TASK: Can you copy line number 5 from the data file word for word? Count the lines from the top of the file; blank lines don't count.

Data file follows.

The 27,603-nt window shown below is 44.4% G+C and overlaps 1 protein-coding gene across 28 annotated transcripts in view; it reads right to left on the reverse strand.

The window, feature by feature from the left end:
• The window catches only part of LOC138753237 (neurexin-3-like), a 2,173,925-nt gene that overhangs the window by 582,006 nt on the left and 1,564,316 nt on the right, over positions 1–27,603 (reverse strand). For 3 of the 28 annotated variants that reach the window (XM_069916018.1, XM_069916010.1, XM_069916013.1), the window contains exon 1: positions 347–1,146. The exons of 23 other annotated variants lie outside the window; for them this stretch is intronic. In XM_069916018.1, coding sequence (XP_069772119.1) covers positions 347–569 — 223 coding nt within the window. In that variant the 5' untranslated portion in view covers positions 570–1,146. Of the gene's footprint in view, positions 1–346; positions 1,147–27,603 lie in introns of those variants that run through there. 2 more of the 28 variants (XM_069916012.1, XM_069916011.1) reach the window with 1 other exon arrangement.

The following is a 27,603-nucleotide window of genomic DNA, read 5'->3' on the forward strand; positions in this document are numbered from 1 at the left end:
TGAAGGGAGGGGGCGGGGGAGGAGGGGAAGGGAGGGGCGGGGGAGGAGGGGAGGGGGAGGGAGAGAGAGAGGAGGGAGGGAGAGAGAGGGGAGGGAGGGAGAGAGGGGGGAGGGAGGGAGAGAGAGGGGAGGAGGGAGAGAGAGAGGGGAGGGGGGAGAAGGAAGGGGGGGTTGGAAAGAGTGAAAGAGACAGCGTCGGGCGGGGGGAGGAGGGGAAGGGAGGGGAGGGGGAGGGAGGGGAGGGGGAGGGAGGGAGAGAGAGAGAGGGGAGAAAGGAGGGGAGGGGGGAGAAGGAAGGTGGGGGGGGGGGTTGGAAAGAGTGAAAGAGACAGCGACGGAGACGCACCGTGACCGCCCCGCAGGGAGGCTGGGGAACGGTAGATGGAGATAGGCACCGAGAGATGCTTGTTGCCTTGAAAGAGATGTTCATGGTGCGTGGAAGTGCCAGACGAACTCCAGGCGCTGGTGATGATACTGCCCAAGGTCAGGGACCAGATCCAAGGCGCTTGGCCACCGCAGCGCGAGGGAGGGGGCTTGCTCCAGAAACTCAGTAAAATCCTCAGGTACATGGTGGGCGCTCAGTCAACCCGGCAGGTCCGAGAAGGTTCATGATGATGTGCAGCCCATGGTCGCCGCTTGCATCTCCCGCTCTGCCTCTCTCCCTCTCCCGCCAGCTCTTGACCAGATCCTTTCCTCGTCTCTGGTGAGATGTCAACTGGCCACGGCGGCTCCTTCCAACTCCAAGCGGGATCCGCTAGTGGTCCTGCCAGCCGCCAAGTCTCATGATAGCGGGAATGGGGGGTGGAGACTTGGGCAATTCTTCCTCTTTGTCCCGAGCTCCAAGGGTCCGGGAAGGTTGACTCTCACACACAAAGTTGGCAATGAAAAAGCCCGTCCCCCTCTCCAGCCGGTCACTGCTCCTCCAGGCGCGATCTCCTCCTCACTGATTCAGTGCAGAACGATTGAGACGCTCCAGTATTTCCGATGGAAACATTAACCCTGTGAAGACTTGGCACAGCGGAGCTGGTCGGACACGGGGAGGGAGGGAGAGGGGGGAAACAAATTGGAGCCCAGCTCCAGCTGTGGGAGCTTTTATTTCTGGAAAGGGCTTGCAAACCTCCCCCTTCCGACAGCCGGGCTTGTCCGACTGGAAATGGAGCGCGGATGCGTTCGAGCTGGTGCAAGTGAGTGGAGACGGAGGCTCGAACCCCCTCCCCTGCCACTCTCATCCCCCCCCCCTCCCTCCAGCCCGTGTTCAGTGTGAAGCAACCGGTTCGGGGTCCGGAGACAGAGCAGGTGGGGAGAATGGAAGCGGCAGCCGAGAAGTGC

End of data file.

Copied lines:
TGAAGGGAGGGGGCGGGGGAGGAGGGGAAGGGAGGGGCGGGGGAGGAGGGGAGGGGGAGGGAGAGAGAGAGGAGGGAGGGAGAGAGAGGGGAGGGAGGGAGAGAGGGGGGAGGGAGGGAGAGAGAGGGGAGGAGGGAGAGAGAGAGGGGAGGGGGGAGAAGGAAGGGGGGGTTGGAAAGAGTGAAAGAGACAGCGTCGGGCGGGGGGAGGAGGGGAAGGGAGGGGAGGGGGAGGGAGGGGAGGGGGAGGGAGGGAGAGAGAGAGAGGGGAGAAAGGAGGGGAGGGGGGAGAAGGAAGGTGGGGGGGGGGGTTGGAAAGAGTGAAAGAGACAGCGACGGAGACGCACCGTGACCGCCCCGCAGGGAGGCTGGGGAACGGTAGATGGAGATAGGCACCGAGAGATGCTTGTTGCCTTGAAAGAGATGTTCATGGTGCGTGGAAGTGCCAGACGAACTCCAGGCGCTGGTGATGATACTGCCCAAGGTCAGGGACCAGATCCAAGGCGCTTGGCCACCGCAGCGCGAGGGAGGGGGCTTGCTCCAGAAACTCAGTAAAATCCTCAGGTACATGGTGGGCGCTCAGTCAACCCGGCAGGTCCGAGAAGGTTCATGATGATGTGCAGCCCATGGTCGCCGCTTGCATCTCCCGCTCTGCCTCTCTCCCTCTCCCGCCAGCTCTTGACCAGATCCTTTCCTCGTCTCTGGTGAGATGTCAACTGGCCACGGCGGCTCCTTCCAACTCCAAGCGGGATCCGCTAGTGGTCCTGCCAGCCGCCAAGTCTCATGATAGCGGGAATGGGGGGTGGAGACTTGGGCAATTCTTCCTCTTTGTCCCGAGCTCCAAGGGTCCGGGAAGGTTGACTCTCACACACAAAGTTGGCAATGAAAAAGCCCGTCCCCCTCTCCAGCCGGTCACTGCTCCTCCAGGCGCGATCTCCTCCTCACTGATTCAGTGCAGAACGATTGAGACGCTCCAGTATTTCCGATGGAAACATTAACCCTGTGAAGACTTGGCACAGCGGAGCTGGTCGGACACGGGGAGGGAGGGAGAGGGGGGAAACAAATTGGAGCCCAGCTCCAGCTGTGGGAGCTTTTATTTCTGGAAAGGGCTTGCAAACCTCCCCCTTCCGACAGCCGGGCTTGTCCGACTGGAAATGGAGCGCGGATGCGTTCGAGCTGGTGCAAGTGAGTGGAGACGGAGGCTCGAACCCCCTCCCCTGCCACTCTCATCCCCCCCCCCTCCCTCCAGCCCGTGTTCAGTGTGAAGCAACCGGTTCGGGGTCCGGAGACAGAGCAGGTGGGGAGAATGGAAGCGGCAGCCGAGAAGTGC